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  • Ridge Michiels

It's OK not to be OK: talking helps

Loes Van Poecke (student in environmental sciences)

"Every Monday from 7.30 pm until 9.30 pm, our Start to Talk online support group for students opens its doors Since 2017, we have more or less become a subsidiary of BeMSA, meeting once a month. Before COVID-19, we used to organise physical meetings… Now, much like everyone else, we’ve had to adapt and we’ve switched to Discord. We now organise weekly sessions, instead of meeting once a month. But the concept is very much the same: everyone is welcome, regardless of how big or small your problem may seem.

Did you know that 1 out of every 4 students is at risk of being depressed? This percentage is far too high. And as students, we are more susceptible, because we have to combine so many different things. It’s all even more difficult for us in times like these. We are given a lot of responsibility and for some of us it’s all too much… There’s nothing wrong with admitting that it’s too much. And it can do you a world of good when someone listens to you, without judging you.

Today we are needed more than ever. We don’t offer ready-made solutions to the students who come knocking. We don’t need to. The main thing is that you start to talk when you can’t cope any longer. Not everyone has people that they can rely on when they can’t manage. Breaking through the stigma that is attached can also be difficult. And people often forget that every problem is still a problem, regardless of whether it’s ‘just a small problem’.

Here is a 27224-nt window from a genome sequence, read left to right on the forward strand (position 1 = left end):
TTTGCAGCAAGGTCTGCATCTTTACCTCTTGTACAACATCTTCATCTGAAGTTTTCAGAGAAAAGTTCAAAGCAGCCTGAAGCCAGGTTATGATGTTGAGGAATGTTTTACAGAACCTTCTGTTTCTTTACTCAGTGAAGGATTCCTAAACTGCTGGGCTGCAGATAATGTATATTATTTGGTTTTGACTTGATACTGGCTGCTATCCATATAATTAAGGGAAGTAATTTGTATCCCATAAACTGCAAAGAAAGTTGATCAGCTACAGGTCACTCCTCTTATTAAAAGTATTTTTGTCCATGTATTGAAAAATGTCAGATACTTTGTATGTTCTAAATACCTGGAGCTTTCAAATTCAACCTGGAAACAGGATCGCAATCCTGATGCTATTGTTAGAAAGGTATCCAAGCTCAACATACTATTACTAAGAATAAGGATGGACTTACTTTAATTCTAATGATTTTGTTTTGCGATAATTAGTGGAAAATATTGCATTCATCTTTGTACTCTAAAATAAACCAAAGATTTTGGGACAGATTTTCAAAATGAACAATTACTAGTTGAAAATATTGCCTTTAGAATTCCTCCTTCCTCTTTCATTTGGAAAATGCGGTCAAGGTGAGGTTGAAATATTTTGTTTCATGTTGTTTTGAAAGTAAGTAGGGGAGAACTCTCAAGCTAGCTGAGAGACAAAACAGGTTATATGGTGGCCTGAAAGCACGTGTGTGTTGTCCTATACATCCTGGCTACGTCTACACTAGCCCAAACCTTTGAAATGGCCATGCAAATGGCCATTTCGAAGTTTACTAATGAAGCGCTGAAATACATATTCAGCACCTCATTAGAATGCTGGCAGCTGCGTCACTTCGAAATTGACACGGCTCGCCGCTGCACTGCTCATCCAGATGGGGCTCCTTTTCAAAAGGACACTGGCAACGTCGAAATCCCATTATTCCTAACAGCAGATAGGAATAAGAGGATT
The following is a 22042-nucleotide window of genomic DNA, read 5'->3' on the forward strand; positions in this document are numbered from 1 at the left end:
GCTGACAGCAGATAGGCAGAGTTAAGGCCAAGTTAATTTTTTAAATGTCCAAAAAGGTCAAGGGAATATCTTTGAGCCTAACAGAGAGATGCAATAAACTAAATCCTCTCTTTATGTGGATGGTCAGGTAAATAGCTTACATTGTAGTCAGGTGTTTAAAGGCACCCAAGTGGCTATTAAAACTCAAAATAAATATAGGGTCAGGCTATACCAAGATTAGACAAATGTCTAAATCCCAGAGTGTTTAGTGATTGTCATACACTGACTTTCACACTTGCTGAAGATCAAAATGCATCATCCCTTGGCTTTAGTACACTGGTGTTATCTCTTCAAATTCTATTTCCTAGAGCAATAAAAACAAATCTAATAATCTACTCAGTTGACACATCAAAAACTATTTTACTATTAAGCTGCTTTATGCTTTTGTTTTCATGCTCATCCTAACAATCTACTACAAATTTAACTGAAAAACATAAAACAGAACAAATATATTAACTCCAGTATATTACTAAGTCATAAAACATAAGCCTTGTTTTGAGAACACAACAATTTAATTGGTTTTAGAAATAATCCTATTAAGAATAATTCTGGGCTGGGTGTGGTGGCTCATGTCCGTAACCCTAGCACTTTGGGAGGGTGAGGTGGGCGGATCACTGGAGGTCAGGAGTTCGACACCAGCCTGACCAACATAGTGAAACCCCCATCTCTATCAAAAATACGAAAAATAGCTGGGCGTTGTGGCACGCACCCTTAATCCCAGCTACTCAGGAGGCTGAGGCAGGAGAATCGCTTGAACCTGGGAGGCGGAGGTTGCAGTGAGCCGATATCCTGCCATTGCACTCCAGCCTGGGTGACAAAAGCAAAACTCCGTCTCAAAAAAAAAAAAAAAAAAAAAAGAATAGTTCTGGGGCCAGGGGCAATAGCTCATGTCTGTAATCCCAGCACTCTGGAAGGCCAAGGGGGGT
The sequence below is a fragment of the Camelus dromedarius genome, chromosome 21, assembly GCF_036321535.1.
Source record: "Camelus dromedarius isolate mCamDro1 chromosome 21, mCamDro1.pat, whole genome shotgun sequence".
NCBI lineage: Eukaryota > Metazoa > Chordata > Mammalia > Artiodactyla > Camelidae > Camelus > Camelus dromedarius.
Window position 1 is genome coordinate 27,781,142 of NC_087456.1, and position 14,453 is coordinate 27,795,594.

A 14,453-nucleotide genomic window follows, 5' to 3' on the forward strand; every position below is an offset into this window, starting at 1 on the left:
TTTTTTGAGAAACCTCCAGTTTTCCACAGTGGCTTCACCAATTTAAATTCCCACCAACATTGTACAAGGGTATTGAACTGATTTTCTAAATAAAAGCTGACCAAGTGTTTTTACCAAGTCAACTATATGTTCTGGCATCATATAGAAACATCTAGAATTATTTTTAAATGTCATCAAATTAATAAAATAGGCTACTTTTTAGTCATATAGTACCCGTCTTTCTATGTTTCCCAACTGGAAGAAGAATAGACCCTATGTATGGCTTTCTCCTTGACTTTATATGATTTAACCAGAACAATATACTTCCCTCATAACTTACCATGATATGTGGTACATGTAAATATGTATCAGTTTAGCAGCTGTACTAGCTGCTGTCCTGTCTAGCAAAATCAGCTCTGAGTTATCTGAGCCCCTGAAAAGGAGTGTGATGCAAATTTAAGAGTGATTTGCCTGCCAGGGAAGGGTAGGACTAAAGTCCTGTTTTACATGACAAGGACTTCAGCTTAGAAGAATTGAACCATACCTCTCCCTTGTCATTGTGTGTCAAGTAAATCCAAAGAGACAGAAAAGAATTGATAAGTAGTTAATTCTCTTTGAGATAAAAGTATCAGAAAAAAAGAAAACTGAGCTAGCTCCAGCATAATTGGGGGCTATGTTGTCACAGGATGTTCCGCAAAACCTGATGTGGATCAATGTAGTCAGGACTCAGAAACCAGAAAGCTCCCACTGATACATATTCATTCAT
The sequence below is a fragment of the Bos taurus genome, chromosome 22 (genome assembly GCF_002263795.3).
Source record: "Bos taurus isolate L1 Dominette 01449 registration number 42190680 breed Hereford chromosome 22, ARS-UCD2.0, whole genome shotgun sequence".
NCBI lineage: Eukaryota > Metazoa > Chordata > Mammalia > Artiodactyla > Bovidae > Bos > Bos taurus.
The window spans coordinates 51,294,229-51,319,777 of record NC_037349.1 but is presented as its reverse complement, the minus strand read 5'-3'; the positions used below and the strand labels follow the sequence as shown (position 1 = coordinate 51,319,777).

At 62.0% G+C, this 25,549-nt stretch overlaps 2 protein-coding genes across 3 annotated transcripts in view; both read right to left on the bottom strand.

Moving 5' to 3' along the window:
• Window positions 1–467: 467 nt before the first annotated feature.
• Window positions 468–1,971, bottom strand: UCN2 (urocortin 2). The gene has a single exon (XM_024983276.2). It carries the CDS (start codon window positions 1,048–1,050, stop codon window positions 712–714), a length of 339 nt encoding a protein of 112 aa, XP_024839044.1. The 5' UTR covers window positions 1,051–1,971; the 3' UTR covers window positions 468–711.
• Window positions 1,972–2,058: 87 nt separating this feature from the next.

We want our support group to be available to every student. You can log in to Discord with an anonymous account. You will then be assigned to a small group, with no more than seven other students. Every group is supervised by two moderators, who were trained by the student psychologists of Ghent University. The moderators also keep in touch with other organisations, to refer students where necessary. As you can see, we really provide a safe environment. The moderators address you, so you don’t have to be afraid about speaking up. People will ask you questions. Everyone gets to have his or her say. Nobody will be hurt.

We hope that the students who need this find their way to our support group. It would be really great if we were able to set up physical support groups in all student cities post-COVID. And naturally, our mission is to break through the stigma that surrounds mental well-being. It's OK not to be OK.

During this period, a group of 14 to 15 people work together in the support group. I also feel rather obligated to focus on my dissertation. You’re not missing out on anything at the moment, so no worries about FOMO – which is nice. What I like about this situation, is that it brings people together, in spite of all the social distancing measures. People have sprung into action to help each other, which makes me feel very hopeful about the future.”

You can find Loes’s support group here. You can also follow it online on Facebook.


This article was written for, an online platform that was created in times of corona at the request of the University of Antwerp.

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